3. In so far as the second question is concerned, it has been argued that a way of necessity may be acquired by implied grant, only by a grantee and not by a grantor, and reliance has been placed upon the observation of Lord Westbury in Suffield v. Brown (1864) 4 De G.J. & S. 185 : 3 N.R. 340 : 33 L.J. Ch. 249 : 10 Jur. (N. s.) 111- 9 L.T. 627 : 12 W.R. 356. It has not bean disputed, however, that under the law of England it is well settled that where an owner of land grants part of the land and retains other parts himself, all easements necessary for reasonable enjoyment are usually implied in favour of the part so granted, bat such easements are not raised by implication in favour of tie part retained, unless they are easements of a much more restricted class, namely, easements of necessity. In support of this proposition, reference may be made to the exposition of the law by Thesigar, L.J., in Wheeldon v. Burrows (1879) 12 Ch. D. 31: 48 L.J. Ch. 853 : 41 L.T. 327 : 28 W Rule 196 where it was pointed out that the distinction had existed almost as far back as the law could be traced on the subject. Union Lighterage Co. v. London Graving Dock Co. (1902) 2 Ch. 557 at p. 572 : 87 L.T. 381 : 71 L.J. Ch. 791 : 18 T.L.R. 751; Roy v. Hazeldine (1904) 2 Ch. 17 : 73 C.J. Ch. 537 : 90 L.T. 703; Gordon v. Ogilvie (1899) 15 T.L.R. 239. The tendency of the law to favour easements against the common owner rather than easements for his benefit, arises from the two-fold principle, that a man shall not derogate from his grant, Cable v. Bryant (1908) 1 Ch. 259 : 77 L.J. Ch. 78 : 98 L.T. 98 and that a grant is always construed most strictly against the grantor: Neill v. Deronshire (1882) 8 A.C. 135 at p. 149 : 31 W.R. 622. The reason for this rule of construction is, that were it otherwise, grantors would always affect ambiguous expressions, if they were afterwards at liberty to put their own construction on them (Shep. Touchstone 87). It may be conceded that if the grantor intends to reserve any right over the tenement granted, it is his duty to reserve it expressly in the grant; to say that a grantor reserves to himself in entirety that which may be beneficial to him, but which may be most injurious to the grantee, is quite contrary to the principle upon which an implied grant depends, which is that a grantor shall not derogate from or render less effectual his grant, or render that which he has granted less beneficial to his grantee. Consequently, there is ordinarily no reservation by implication in favour of the grantor; to this, however, there is an exception, namely, where the easement is one of necessity properly so called, a reservation will be implied in favour of the grantor. It is true that the operation of a plain grant, not pretended to be otherwise than in conformity with the contract between the parties, should not be limited and cut down by the fiction of an implied reservation in favour of the grantor; the reason, however, does not apply if the easement claimed by the grantor is strictly one of necessity; the grantee could never have imagined that the grantor intended to make valueless what he retained. At any rate, the exception is so firmly imbedded in the law that it cannot be swept away by the assertion that it is not defensible on logical principles, for as Lord Halsbury said in Quinn v. Leathern (1901) A.C. 495 at p. 506 : 70 L.J.P.C. 76 : 85 L.T. 289 : 50 W.R. 139 : 65 J.P. 708 : 17 T.L.R. 749 the law is not necessarily a logical Code and is not always logical at all. We must hold, therefore, that as the thoroughfare in question has been proved to be a way of necessity, the plaintiff is entitled to claim it on the principle of implied reservation. We arrive at this conclusion without hesitation because upon facts established beyond controversy, there cannot be the remotest doubt as to the true intention of the parties. The conveyance and re-conveyance of the 3rd September 1906 were part of the same transaction, and the parties as reasonable men could only have intended that the owner of the factory should use it in the same manner and with the same amenities as previously. The view we take is supported by the decision in Purnendu Narain v. Dwijendra Narain 8 C.L.J. 289.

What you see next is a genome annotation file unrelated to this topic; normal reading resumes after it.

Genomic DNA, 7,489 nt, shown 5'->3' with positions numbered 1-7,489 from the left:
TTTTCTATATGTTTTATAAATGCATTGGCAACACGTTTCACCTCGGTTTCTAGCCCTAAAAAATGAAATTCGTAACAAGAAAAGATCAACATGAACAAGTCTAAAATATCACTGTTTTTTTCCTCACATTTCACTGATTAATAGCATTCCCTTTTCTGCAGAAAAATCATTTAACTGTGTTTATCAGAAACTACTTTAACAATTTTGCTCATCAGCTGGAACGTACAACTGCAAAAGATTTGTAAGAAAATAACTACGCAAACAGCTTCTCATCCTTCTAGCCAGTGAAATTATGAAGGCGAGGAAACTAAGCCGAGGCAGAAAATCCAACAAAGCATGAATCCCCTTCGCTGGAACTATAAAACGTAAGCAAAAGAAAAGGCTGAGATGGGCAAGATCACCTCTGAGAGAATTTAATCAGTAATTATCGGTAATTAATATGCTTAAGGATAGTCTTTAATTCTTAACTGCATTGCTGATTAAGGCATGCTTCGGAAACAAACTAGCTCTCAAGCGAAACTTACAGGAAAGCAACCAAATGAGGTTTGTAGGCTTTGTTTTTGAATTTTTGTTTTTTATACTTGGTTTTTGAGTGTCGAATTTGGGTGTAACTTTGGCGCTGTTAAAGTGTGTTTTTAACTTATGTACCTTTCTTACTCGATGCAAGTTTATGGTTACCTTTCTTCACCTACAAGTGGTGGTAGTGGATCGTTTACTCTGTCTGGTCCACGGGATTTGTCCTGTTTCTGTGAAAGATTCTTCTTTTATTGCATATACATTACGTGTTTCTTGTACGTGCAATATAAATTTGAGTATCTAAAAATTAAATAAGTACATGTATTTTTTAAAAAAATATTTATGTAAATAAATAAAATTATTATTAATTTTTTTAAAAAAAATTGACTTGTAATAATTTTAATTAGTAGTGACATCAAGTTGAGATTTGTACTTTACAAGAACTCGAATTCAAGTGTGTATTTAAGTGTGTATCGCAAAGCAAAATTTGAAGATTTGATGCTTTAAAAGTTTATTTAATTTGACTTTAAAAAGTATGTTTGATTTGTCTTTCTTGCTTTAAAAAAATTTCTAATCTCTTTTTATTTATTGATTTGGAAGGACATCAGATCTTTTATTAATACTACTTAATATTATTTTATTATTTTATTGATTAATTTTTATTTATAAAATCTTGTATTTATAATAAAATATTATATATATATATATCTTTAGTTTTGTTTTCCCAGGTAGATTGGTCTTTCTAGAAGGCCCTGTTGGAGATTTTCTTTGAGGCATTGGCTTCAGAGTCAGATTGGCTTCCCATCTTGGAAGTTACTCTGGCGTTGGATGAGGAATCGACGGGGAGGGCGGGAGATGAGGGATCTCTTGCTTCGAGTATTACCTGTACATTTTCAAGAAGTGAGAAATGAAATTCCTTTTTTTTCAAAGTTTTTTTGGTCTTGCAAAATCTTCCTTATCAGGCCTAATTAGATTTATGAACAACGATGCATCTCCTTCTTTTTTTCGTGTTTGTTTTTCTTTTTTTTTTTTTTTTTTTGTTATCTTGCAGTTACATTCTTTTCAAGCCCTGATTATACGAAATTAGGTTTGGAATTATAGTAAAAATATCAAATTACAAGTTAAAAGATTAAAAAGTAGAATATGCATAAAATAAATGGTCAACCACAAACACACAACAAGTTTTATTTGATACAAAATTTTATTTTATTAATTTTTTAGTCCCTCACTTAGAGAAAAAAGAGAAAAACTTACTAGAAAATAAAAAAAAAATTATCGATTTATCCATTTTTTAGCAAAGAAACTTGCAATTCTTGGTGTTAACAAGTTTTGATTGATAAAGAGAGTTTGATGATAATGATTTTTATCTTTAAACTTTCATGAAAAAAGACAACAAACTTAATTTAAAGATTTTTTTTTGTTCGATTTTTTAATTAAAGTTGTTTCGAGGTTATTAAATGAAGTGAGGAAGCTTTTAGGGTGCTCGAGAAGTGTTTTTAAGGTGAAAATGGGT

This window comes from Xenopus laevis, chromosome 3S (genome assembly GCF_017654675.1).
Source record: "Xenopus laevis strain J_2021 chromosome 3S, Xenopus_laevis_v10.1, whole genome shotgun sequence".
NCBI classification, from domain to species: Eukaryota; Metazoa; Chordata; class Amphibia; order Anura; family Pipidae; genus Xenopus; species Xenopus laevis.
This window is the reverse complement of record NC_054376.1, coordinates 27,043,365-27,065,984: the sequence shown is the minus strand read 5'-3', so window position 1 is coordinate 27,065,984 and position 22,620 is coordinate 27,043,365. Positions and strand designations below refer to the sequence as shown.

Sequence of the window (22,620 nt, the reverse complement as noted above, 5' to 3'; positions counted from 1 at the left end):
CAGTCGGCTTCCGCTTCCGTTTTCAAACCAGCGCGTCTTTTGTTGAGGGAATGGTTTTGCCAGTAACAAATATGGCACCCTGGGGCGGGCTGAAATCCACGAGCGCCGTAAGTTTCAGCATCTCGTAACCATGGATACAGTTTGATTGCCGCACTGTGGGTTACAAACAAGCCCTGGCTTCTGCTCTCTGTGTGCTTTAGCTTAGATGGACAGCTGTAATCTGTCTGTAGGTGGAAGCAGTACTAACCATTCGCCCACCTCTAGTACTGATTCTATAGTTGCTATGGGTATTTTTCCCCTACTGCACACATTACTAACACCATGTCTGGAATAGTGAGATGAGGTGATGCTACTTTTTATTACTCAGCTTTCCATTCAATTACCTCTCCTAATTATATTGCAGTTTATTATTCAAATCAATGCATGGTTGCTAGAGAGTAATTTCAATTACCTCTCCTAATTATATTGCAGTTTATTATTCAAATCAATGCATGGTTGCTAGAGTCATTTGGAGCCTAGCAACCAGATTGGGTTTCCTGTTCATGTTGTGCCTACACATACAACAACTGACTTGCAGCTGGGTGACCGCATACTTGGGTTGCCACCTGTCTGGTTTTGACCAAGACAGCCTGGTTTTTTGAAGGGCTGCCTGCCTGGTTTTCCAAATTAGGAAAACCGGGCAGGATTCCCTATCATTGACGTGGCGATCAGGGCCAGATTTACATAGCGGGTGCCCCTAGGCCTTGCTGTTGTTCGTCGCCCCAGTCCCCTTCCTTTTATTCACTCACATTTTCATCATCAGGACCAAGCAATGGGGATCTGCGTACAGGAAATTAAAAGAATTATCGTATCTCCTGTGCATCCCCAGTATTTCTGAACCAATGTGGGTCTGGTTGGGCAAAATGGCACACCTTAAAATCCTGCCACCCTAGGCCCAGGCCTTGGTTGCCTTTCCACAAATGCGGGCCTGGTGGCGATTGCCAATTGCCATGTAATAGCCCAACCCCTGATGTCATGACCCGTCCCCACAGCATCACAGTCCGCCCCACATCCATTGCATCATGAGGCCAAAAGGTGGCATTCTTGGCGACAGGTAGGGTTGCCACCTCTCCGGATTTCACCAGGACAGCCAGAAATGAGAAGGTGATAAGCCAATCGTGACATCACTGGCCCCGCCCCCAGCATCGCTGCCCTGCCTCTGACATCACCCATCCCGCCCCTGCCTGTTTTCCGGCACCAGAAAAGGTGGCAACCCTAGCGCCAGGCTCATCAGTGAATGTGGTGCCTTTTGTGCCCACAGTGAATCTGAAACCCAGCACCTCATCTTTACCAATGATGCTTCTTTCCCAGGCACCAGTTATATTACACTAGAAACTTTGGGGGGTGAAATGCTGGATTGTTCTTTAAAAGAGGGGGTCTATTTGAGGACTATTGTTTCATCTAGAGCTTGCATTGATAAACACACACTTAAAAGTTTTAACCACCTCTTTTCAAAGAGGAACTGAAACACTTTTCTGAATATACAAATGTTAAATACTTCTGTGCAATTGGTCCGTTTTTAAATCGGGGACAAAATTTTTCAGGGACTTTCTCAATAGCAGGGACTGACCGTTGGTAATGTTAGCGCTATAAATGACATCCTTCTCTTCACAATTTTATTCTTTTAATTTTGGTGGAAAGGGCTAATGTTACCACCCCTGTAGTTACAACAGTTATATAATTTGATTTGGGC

4. A subordinate point was urged by the appellant to the effect that if the plaintiff has a right of way of necessity, its measure must depend upon the circumstances as they existed at the time of the grant and implied reservation: London Corporation v. Riggs (1880) 13 Ch. D. 798 : 49 L.J. Ch. 297 : 42 L.T. 580 : 28 W.R. 610 : 44 J.P. 345. This doctrine need not be disputed, and, as we understand the decree of the District Judge, he has kept this principle in view, because he states explicitly that the road is to be used for the benefit of the factory. We are of opinion, therefore, that the appellant has no substantial grievance in this matter.
5. The result is that all the points urged by the appellant, fail. But we are of opinion that as the easement claimed by the plaintiff is one of necessity and in derogation of the rights of the grantee, it should be enjoyed subject to the amenities of the property of the defendant, that is to say, with as little disturbance as possible to the peaceful occupation of his premises; to secure this, we direct that the alignment of the thoroughfare through the compound of the appellant be modified by carrying it (at the expense of the appellant) along the western boundary of the compound and thence from the north-west corner in an easterly direction to the northern gate of the same compound Subject to this modification, the decree of the District Judge must be affirmed and this appeal dismissed with costs.